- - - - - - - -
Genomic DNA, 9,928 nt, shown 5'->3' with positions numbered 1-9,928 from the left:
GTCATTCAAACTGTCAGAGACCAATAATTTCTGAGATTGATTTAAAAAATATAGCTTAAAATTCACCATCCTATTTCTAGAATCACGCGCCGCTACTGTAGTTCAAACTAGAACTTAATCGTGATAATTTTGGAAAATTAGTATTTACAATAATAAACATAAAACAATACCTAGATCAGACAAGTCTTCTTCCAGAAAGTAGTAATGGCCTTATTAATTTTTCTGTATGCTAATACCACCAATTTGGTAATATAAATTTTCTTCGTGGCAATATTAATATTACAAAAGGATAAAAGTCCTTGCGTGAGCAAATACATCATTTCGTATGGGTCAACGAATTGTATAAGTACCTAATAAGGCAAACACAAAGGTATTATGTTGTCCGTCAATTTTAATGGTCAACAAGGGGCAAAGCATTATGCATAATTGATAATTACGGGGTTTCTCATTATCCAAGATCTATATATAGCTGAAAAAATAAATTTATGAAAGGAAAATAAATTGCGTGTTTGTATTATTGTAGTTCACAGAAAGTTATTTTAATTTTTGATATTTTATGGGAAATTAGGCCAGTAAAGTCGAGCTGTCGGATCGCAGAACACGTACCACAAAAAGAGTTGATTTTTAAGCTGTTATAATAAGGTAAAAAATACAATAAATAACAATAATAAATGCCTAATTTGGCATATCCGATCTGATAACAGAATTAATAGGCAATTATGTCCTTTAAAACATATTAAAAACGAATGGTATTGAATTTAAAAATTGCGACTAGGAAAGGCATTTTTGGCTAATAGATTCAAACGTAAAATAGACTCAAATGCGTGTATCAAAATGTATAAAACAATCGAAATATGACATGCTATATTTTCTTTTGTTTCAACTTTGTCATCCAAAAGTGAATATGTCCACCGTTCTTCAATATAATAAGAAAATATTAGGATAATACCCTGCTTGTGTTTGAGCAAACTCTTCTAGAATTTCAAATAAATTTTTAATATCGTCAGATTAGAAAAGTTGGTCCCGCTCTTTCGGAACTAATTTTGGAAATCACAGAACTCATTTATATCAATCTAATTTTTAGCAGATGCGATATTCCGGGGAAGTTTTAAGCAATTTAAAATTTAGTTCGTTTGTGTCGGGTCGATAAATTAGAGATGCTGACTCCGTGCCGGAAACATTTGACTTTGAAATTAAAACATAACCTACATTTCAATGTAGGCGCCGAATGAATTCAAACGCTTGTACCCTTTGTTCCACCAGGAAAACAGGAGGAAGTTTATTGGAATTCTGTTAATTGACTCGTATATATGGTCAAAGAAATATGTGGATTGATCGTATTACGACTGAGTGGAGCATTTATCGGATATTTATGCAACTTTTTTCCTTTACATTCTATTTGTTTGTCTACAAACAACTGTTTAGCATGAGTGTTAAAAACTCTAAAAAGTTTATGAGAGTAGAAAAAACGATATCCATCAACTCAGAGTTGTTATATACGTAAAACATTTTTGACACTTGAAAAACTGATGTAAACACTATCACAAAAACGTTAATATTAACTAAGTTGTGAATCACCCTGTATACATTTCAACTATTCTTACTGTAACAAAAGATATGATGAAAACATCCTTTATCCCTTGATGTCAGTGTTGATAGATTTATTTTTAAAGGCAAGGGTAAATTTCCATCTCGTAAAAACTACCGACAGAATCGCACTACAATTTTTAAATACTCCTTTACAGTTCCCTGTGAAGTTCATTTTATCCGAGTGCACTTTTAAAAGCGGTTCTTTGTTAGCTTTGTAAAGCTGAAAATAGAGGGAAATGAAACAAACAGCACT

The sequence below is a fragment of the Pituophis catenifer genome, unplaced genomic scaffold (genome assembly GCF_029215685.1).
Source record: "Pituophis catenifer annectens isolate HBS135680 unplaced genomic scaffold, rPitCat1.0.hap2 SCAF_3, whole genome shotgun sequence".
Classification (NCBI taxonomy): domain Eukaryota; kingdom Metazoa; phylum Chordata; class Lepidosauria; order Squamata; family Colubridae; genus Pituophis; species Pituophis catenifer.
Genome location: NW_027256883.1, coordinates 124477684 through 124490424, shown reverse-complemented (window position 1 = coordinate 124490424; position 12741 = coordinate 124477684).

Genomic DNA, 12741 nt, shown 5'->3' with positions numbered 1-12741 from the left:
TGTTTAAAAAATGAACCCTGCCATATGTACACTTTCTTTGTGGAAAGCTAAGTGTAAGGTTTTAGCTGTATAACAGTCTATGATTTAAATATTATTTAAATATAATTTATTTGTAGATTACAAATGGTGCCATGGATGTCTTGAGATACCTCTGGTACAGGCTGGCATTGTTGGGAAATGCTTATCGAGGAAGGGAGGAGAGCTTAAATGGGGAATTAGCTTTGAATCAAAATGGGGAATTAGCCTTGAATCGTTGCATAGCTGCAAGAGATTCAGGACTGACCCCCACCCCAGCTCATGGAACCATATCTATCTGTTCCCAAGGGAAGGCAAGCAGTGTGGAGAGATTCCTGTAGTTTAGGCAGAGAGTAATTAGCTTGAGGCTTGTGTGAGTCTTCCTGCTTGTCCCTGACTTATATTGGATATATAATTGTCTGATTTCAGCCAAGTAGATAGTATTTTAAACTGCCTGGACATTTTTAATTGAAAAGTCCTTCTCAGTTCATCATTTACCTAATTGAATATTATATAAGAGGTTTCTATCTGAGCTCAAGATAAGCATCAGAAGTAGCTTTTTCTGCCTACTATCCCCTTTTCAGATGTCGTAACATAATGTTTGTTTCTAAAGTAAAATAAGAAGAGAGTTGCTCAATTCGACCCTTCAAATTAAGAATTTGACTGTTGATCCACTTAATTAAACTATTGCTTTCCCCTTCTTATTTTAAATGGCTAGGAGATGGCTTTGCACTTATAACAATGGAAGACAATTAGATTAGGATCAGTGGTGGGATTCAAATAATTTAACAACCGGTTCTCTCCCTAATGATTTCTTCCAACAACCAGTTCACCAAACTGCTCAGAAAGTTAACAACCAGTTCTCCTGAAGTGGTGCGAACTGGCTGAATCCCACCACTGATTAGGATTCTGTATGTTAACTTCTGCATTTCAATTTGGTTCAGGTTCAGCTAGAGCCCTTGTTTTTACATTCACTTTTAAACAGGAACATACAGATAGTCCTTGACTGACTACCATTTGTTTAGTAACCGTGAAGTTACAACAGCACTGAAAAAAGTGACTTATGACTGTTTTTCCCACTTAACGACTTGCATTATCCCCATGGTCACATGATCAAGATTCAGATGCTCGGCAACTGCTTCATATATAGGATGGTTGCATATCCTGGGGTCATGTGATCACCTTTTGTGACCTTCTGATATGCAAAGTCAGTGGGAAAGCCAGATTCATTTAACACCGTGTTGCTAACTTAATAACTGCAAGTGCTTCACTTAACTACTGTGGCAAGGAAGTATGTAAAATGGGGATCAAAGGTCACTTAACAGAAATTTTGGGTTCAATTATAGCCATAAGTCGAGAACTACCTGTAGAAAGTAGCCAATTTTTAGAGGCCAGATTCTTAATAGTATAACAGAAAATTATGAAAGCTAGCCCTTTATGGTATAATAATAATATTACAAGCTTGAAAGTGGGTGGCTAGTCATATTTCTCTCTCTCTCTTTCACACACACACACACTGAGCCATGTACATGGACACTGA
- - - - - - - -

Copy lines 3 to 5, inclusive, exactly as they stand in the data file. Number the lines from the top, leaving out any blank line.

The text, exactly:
The sequence below is a fragment of the Pituophis catenifer genome, unplaced genomic scaffold (genome assembly GCF_029215685.1).
Source record: "Pituophis catenifer annectens isolate HBS135680 unplaced genomic scaffold, rPitCat1.0.hap2 SCAF_3, whole genome shotgun sequence".
Classification (NCBI taxonomy): domain Eukaryota; kingdom Metazoa; phylum Chordata; class Lepidosauria; order Squamata; family Colubridae; genus Pituophis; species Pituophis catenifer.